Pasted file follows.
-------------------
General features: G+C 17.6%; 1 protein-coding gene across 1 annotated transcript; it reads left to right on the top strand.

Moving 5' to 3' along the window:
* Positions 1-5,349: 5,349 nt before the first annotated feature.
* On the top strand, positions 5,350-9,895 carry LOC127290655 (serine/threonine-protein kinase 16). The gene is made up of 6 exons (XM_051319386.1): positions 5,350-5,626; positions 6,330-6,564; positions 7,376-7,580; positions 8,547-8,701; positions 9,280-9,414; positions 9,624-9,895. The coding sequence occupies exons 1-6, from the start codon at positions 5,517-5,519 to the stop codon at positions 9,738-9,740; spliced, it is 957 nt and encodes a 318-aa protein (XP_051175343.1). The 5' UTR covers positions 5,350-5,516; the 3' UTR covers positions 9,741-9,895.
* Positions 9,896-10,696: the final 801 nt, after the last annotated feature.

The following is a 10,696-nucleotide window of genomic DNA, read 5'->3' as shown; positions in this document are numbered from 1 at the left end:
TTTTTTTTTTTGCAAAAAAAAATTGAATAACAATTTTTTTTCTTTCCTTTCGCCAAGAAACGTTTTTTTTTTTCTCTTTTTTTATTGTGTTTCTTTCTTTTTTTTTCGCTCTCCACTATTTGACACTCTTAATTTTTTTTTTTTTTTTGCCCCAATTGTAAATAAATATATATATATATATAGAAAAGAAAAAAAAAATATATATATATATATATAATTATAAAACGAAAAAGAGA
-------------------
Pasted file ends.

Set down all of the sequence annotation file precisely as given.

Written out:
General features: G+C 17.6%; 1 protein-coding gene across 1 annotated transcript; it reads left to right on the top strand.

Moving 5' to 3' along the window:
* Positions 1-5,349: 5,349 nt before the first annotated feature.
* On the top strand, positions 5,350-9,895 carry LOC127290655 (serine/threonine-protein kinase 16). The gene is made up of 6 exons (XM_051319386.1): positions 5,350-5,626; positions 6,330-6,564; positions 7,376-7,580; positions 8,547-8,701; positions 9,280-9,414; positions 9,624-9,895. The coding sequence occupies exons 1-6, from the start codon at positions 5,517-5,519 to the stop codon at positions 9,738-9,740; spliced, it is 957 nt and encodes a 318-aa protein (XP_051175343.1). The 5' UTR covers positions 5,350-5,516; the 3' UTR covers positions 9,741-9,895.
* Positions 9,896-10,696: the final 801 nt, after the last annotated feature.

The following is a 10,696-nucleotide window of genomic DNA, read 5'->3' as shown; positions in this document are numbered from 1 at the left end:
TTTTTTTTTTTGCAAAAAAAAATTGAATAACAATTTTTTTTCTTTCCTTTCGCCAAGAAACGTTTTTTTTTTTCTCTTTTTTTATTGTGTTTCTTTCTTTTTTTTTCGCTCTCCACTATTTGACACTCTTAATTTTTTTTTTTTTTTTGCCCCAATTGTAAATAAATATATATATATATATAGAAAAGAAAAAAAAAATATATATATATATATATAATTATAAAACGAAAAAGAGA